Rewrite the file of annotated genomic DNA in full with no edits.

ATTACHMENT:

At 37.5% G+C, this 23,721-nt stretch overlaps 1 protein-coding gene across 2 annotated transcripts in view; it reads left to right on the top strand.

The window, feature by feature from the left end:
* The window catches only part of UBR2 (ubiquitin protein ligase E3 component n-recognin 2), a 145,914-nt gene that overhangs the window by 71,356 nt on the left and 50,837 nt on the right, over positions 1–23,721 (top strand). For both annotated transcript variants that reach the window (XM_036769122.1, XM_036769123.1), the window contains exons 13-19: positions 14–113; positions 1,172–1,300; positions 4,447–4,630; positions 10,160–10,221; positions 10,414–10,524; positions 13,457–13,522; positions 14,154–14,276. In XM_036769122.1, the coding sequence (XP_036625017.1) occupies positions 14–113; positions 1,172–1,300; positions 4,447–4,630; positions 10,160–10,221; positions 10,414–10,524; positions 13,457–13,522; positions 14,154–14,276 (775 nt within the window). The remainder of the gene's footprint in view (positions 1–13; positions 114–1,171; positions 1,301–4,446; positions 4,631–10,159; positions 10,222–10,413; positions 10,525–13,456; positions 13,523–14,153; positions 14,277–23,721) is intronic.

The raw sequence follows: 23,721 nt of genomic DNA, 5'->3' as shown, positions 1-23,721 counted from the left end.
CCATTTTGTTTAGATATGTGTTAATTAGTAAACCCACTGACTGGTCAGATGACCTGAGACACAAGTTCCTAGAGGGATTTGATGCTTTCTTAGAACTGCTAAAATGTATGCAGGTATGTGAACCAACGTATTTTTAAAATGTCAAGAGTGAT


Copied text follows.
At 37.5% G+C, this 23,721-nt stretch overlaps 1 protein-coding gene across 2 annotated transcripts in view; it reads left to right on the top strand.

The window, feature by feature from the left end:
* The window catches only part of UBR2 (ubiquitin protein ligase E3 component n-recognin 2), a 145,914-nt gene that overhangs the window by 71,356 nt on the left and 50,837 nt on the right, over positions 1–23,721 (top strand). For both annotated transcript variants that reach the window (XM_036769122.1, XM_036769123.1), the window contains exons 13-19: positions 14–113; positions 1,172–1,300; positions 4,447–4,630; positions 10,160–10,221; positions 10,414–10,524; positions 13,457–13,522; positions 14,154–14,276. In XM_036769122.1, the coding sequence (XP_036625017.1) occupies positions 14–113; positions 1,172–1,300; positions 4,447–4,630; positions 10,160–10,221; positions 10,414–10,524; positions 13,457–13,522; positions 14,154–14,276 (775 nt within the window). The remainder of the gene's footprint in view (positions 1–13; positions 114–1,171; positions 1,301–4,446; positions 4,631–10,159; positions 10,222–10,413; positions 10,525–13,456; positions 13,523–14,153; positions 14,277–23,721) is intronic.

The raw sequence follows: 23,721 nt of genomic DNA, 5'->3' as shown, positions 1-23,721 counted from the left end.
CCATTTTGTTTAGATATGTGTTAATTAGTAAACCCACTGACTGGTCAGATGACCTGAGACACAAGTTCCTAGAGGGATTTGATGCTTTCTTAGAACTGCTAAAATGTATGCAGGTATGTGAACCAACGTATTTTTAAAATGTCAAGAGTGAT